ISTANBUL – It was a hot day in August 2016 when two brothers in the besieged southwest Syrian town of Douma lingered outside the downtown mosque during the noon prayer. Grabbing a pair of men’s shoes as the owner prayed inside, the two boys ran away with the contraband. They could sell them for up to 500 Syrian pounds (around $2.50), enough to buy a bag of bread.
The boys didn’t make it very far with their stolen goods. Before they had a chance to sell the shoes, 10-year-old Bilal and his 15-year-old brother Ibrahim were arrested by an opposition fighter who had spotted them outside the mosque.
“All we wanted, my brother and I, was to buy some food, and take it to our mother,” said Bilal. “We thought that whoever had left their shoes at the gate would not mind, because their houses were close to the mosque, and they would not walk far barefoot.”
Food is hard to come by in Douma. Located in the Eastern Ghouta suburbs, only 6 miles (10km) from the capital Damascus, the town of nearly 140,000 people has been under siege by government forces since 2013. Little international aid has made it inside in the past four years, and children are increasingly vulnerable in the unrelenting conditions of siege and war.
At least 15,099 children (under the age of 18) have been killed in Syria’s war, according to a September 2016 report by the Syrian Observatory for Human Rights monitoring group. A Save the Children report earlier this year found that 7.5 million children are negatively impacted by the ongoing war, 2 million of whom are not attending school. Among that number were Ibrahim and Bilal.
The boys’ father was killed by a government airstrike on Douma in May 2015 – an attack that left Bilal with only one foot. (Ibrahim would later share the same fate as his father in a regime airstrike more than a year later.) With their mother, Um Ibrahim, left to provide for her children by herself, the brothers tried to adjust to the tightening blockade and the family’s precarious situation. They did not attend school, but instead spent their days collecting plastic objects and selling them for loose change. When all the plastic had been scavenged from the streets, they resorted to begging for money, and – ultimately – a failed attempt to steal shoes.
The fighter who had caught the boys was a member of Jaish al-Islam, one of the largest fighting factions in Eastern Ghouta. The armed opposition group controls Douma’s internal affairs, including a judiciary system based on their interpretation of Islamic Sharia law. Bilal and Ibrahim were referred to a Sharia court, where the judge sentenced Bilal to one month in prison and Ibrahim to one month of unpaid labor.
“I did not know that my boys were roaming the streets begging for money until they were arrested,” said Um Ibrahim, who asked that her real name be omitted for security reasons. “I was shocked that the court’s decision did not take our situation into consideration.”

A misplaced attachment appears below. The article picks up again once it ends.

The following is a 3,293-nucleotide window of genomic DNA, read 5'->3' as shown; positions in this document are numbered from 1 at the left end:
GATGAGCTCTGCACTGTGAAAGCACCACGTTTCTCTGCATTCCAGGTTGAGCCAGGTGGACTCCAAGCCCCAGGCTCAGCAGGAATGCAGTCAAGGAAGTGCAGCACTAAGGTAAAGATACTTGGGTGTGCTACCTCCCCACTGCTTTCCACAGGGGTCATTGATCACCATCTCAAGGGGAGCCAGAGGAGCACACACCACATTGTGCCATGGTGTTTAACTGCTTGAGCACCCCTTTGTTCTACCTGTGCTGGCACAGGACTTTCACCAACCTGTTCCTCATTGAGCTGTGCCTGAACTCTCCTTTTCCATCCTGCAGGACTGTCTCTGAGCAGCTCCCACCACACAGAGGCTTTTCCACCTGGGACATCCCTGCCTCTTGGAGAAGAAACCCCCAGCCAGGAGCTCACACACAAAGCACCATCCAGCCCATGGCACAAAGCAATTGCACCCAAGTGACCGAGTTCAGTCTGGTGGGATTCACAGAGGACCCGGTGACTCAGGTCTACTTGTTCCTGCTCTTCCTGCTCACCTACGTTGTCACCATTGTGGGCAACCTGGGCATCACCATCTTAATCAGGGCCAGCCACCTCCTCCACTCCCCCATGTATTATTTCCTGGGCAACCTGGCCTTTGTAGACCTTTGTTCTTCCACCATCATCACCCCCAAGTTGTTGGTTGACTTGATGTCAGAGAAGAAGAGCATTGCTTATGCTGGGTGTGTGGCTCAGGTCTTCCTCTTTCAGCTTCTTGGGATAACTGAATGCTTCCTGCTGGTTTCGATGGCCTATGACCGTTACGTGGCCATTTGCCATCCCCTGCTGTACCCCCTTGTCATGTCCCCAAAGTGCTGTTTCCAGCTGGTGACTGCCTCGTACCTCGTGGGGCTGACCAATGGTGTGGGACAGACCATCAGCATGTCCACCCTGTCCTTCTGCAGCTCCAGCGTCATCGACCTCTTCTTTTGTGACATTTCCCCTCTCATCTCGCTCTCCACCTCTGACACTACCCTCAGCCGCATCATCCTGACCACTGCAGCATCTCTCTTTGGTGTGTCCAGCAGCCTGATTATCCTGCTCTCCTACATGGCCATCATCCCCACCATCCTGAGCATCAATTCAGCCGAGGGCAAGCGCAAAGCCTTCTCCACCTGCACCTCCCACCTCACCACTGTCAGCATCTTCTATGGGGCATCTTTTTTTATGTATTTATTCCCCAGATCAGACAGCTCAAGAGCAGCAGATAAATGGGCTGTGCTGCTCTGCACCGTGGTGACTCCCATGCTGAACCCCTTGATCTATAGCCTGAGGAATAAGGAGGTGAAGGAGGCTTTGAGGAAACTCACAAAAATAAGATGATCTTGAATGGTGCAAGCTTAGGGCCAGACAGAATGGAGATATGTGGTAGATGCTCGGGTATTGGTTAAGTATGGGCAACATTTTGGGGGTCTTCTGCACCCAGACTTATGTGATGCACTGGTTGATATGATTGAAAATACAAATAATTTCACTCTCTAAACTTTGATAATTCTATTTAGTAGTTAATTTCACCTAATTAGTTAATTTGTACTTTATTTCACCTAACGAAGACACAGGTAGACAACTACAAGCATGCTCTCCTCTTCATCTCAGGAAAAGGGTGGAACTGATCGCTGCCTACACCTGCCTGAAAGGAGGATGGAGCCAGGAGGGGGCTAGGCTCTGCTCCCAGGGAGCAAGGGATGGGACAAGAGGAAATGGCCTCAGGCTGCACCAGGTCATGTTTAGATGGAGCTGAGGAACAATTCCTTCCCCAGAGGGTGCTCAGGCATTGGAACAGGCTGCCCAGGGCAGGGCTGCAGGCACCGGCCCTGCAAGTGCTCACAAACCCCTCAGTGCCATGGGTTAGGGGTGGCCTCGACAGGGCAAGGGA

The judge offered Bilal a chance to reduce his sentence by memorizing parts of the Quran, but the 10-year-old did not know how to read or write. Bilal was placed in an underground cell with adult prisoners, spending a month in the militia’s al-Tawba prison, a facility notorious for its abuse and torture methods.
“Everything smelled so bad, and all the faces were so scary,” Bilal said, describing his cell – and the fear he felt being separated from his brother.
Older detainees like Ibrahim often serve sentences of hard, unpaid labor. Tunnels managed by Jaish al-Islam connect the besieged town to government-held neighborhoods, and are used for smuggling: a lucrative business. Ibrahim spent a month cementing and transporting dirt inside the tunnels in exchange for one meal a day, at the end of which he would sleep in the prison.
“The work was very hard, and it caused sharp pain in my back,” Ibrahim told Syria Deeply after his release in September. “I was the youngest, and I was so scared that the tunnels might collapse. I did not want to die, because I did not want to leave my mother alone.”
Following his release, Ibrahim found work at a falafel shop managed by the family’s neighbor, Abu Muhammad. “(He) felt bad for us, and offered my son Ibrahim a job,” Um Ibrahim said. “Ibrahim was very happy.” It was to be a short-lived period of happiness, however. In October, Ibrahim was killed when government airstrikes on the town hit the shop.
Bilal and Um Ibrahim continue to live in Douma, and the 10-year-old struggles with recurring nightmares from his time spent in prison. In order to support what remains of her family, Um Ibrahim cleans the houses of Douma’s wealthier residents, including employees of Jaish al-Islam, the group that imprisoned her children for the crime of stealing so that they might be able to eat.